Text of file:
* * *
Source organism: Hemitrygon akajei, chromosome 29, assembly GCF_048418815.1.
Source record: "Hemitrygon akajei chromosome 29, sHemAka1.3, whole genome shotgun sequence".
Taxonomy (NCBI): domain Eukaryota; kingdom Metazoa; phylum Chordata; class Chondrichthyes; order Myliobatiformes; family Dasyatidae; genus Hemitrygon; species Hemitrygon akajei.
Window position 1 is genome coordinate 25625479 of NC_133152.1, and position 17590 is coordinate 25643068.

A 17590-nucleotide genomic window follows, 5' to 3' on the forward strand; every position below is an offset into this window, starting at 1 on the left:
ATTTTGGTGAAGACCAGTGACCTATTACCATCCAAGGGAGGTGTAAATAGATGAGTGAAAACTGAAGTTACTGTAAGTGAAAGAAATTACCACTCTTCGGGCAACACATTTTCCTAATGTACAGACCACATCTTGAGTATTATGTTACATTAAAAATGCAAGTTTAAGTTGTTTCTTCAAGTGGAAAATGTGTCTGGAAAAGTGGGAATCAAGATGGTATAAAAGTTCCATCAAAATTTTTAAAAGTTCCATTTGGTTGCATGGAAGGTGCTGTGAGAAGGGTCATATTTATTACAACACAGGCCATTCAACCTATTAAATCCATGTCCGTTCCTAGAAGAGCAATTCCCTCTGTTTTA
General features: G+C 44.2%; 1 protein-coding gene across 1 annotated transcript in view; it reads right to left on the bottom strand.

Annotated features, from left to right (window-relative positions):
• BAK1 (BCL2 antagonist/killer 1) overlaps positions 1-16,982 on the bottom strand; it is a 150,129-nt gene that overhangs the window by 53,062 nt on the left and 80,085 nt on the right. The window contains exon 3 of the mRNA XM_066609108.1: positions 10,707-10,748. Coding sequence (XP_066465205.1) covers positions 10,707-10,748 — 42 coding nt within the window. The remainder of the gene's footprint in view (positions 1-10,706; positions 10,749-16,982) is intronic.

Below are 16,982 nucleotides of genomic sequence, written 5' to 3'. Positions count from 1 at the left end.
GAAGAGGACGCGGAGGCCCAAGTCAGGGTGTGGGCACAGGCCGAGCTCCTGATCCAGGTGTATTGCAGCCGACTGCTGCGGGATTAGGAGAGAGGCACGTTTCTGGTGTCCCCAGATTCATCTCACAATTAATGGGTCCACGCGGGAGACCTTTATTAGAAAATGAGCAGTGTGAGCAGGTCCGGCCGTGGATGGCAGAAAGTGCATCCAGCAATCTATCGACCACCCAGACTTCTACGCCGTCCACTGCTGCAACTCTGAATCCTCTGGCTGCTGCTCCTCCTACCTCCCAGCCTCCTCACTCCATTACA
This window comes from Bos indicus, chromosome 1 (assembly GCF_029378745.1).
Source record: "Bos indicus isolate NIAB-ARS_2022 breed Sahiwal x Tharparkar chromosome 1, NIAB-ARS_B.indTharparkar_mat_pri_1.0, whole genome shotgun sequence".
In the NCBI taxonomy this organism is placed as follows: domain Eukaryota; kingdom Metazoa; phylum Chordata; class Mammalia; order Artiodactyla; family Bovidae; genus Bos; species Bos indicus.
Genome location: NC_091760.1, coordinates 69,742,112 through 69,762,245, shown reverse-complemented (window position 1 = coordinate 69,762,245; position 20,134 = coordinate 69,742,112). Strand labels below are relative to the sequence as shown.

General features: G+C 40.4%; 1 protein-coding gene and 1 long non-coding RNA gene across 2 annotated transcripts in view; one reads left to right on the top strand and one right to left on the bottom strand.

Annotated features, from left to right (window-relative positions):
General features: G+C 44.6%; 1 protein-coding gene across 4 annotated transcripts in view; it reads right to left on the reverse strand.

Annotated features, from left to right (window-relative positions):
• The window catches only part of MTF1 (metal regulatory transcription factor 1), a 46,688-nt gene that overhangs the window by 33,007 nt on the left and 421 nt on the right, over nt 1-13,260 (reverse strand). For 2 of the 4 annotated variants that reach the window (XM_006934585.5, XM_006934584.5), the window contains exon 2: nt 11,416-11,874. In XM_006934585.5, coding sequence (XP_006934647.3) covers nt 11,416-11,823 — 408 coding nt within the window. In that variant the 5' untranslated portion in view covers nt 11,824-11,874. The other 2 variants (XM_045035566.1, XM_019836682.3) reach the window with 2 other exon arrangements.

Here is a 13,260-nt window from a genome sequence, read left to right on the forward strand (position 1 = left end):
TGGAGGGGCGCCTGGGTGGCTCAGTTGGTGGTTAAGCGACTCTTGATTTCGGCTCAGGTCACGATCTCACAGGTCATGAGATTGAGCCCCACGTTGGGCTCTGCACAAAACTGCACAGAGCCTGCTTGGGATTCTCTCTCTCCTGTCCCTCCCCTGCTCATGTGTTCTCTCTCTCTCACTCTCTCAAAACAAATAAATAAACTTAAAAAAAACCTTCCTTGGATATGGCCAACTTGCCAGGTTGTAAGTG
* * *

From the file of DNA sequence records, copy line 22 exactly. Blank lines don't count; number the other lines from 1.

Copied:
TGGAGGGGCGCCTGGGTGGCTCAGTTGGTGGTTAAGCGACTCTTGATTTCGGCTCAGGTCACGATCTCACAGGTCATGAGATTGAGCCCCACGTTGGGCTCTGCACAAAACTGCACAGAGCCTGCTTGGGATTCTCTCTCTCCTGTCCCTCCCCTGCTCATGTGTTCTCTCTCTCTCACTCTCTCAAAACAAATAAATAAACTTAAAAAAAACCTTCCTTGGATATGGCCAACTTGCCAGGTTGTAAGTG